The centenary of the burial of the Unknown Warrior is to be commemorated at a special service, as Armistice Day is marked across the country.
Prince Charles and the Duchess of Cornwall are expected to join figures from government and the armed forces for the service at Westminster Abbey.
Then at 11:00 GMT a two-minute silence will be held to commemorate those who died in conflict.
Armistice Day marks the day World War One ended in 1918.
The grave of the Unknown Warrior represents those who died in the war and whose place of death is not known or whose remains are unidentified.
The service will be led by the Dean of Westminster, Dr David Hoyle, and will include an address from the Archbishop of Canterbury, Justin Welby.
It will be broadcast live on BBC One and include the national two-minute silence.
Commemorations will also be held at the Edinburgh Gardens Of Remembrance, Cardiff National War Memorial, Belfast Belfast City Hall and National Arboretum in Staffordshire.
The coronavirus pandemic will affect commemorations this year, though Downing Street has confirmed that remembrance services and events can be held as long as there are strict social distancing measures.
Ahead of the commemorations, the Duchess of Cambridge spoke to military families who have lost loved ones, telling them they should be “proud” of their achievements and “the sacrifice and the bravery that they’ve shown”.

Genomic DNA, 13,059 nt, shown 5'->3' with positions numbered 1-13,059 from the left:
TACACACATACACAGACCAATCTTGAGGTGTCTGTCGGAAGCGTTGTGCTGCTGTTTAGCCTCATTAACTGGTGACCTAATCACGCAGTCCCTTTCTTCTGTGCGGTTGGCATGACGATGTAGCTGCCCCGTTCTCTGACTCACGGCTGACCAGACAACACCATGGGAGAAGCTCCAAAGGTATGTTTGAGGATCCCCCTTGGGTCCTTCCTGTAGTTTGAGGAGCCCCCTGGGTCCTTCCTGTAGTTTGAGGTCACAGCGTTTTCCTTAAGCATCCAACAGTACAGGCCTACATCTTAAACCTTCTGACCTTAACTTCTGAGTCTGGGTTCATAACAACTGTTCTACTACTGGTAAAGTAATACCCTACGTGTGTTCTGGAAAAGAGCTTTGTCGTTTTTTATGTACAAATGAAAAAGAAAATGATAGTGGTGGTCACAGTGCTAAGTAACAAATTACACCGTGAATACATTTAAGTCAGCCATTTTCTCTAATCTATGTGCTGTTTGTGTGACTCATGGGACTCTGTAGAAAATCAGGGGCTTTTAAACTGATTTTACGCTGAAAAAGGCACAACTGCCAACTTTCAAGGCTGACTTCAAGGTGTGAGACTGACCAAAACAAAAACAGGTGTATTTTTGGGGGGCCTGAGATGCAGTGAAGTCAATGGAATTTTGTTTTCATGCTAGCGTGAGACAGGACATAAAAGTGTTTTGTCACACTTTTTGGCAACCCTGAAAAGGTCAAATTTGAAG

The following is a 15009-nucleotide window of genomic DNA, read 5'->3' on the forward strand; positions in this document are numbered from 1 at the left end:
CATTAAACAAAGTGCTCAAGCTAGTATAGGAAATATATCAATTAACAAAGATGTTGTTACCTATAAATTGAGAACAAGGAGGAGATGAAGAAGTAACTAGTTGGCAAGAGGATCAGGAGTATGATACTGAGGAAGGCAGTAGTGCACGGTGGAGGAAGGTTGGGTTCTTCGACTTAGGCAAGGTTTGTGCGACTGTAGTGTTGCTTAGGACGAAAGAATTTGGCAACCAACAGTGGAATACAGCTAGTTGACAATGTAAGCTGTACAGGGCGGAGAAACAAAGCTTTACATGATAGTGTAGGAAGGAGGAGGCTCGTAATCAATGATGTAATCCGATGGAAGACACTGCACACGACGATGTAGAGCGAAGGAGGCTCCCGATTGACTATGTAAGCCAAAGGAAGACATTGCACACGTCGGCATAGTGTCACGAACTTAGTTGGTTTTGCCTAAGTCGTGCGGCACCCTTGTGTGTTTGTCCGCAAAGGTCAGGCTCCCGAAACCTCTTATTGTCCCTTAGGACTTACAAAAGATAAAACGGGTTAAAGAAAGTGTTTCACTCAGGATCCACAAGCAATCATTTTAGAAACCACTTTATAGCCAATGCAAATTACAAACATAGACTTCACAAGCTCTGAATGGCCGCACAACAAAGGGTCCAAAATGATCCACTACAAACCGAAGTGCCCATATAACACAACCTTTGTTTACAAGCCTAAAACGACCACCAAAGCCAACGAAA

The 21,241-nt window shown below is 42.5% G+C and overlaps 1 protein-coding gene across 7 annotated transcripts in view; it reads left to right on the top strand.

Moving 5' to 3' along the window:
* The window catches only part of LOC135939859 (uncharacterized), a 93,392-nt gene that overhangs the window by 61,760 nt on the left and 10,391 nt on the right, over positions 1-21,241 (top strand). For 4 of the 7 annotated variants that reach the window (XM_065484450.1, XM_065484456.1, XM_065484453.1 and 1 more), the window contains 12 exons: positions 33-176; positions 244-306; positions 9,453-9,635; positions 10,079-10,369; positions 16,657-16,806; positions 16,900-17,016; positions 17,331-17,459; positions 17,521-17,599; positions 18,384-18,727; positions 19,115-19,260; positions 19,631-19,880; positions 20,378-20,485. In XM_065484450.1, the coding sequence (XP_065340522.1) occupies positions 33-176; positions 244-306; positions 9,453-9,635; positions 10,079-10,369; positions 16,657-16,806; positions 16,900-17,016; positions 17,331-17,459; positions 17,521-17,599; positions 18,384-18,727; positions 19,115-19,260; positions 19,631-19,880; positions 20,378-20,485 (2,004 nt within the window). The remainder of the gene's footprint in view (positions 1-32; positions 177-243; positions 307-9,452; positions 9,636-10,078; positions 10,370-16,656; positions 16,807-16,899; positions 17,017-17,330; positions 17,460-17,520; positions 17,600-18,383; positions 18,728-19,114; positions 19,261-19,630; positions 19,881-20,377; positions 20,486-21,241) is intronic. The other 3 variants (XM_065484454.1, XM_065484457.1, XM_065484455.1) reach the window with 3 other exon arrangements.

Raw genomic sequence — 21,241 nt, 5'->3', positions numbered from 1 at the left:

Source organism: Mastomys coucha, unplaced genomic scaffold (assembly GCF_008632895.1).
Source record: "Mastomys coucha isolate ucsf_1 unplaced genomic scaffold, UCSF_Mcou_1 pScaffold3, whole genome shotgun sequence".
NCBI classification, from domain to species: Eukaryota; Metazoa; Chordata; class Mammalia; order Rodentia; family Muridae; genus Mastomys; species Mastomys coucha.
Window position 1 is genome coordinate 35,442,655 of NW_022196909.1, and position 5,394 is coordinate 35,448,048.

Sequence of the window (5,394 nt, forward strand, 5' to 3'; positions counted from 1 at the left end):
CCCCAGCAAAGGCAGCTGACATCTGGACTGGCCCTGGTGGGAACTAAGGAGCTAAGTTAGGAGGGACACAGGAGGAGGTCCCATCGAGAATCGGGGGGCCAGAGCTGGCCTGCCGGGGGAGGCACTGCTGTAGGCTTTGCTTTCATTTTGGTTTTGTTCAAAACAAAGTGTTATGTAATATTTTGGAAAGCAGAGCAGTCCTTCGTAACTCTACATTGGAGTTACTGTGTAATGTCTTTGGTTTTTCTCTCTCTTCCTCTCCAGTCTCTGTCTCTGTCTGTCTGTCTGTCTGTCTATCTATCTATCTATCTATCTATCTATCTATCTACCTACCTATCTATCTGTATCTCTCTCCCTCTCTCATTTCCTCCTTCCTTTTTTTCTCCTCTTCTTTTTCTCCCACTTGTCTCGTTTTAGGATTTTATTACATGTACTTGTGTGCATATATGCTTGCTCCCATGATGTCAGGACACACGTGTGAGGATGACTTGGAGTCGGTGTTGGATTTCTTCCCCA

The duchess marked Remembrance week by speaking via video call on Monday to three women about how they had been supported by the Royal British Legion.
It comes after the Queen led the nation in marking Remembrance Sunday at a scaled-back service at the Cenotaph in London’s Whitehall.
Social distancing measures were in place and the service was closed to the public for the first time.
Days before, the Queen was seen wearing a face mask in public for the first time when she made a private pilgrimage to the grave of the Unknown Warrior.
The concept of the Grave of the Unknown Warrior was inspired by Rev David Railton, who had served as a chaplain on the Western Front during World War One.
After the conflict he wrote to the then-Dean of Westminster, Herbert Ryle, about his proposal which was later supported by King George V and Prime Minister David Lloyd George.
The body was chosen from four unknown British servicemen – exhumed from four battle areas – by Brig Gen Louis Wyatt, commander of British forces in France and Flanders, and transported back to Britain.
On 11 November 1920, the coffin was draped with a union jack and taken on a gun carriage to the Cenotaph, where the Queen’s grandfather George V placed a wreath upon it.
The King was present as the warrior was buried at the Abbey and dropped a handful of earth from France onto his coffin during the service.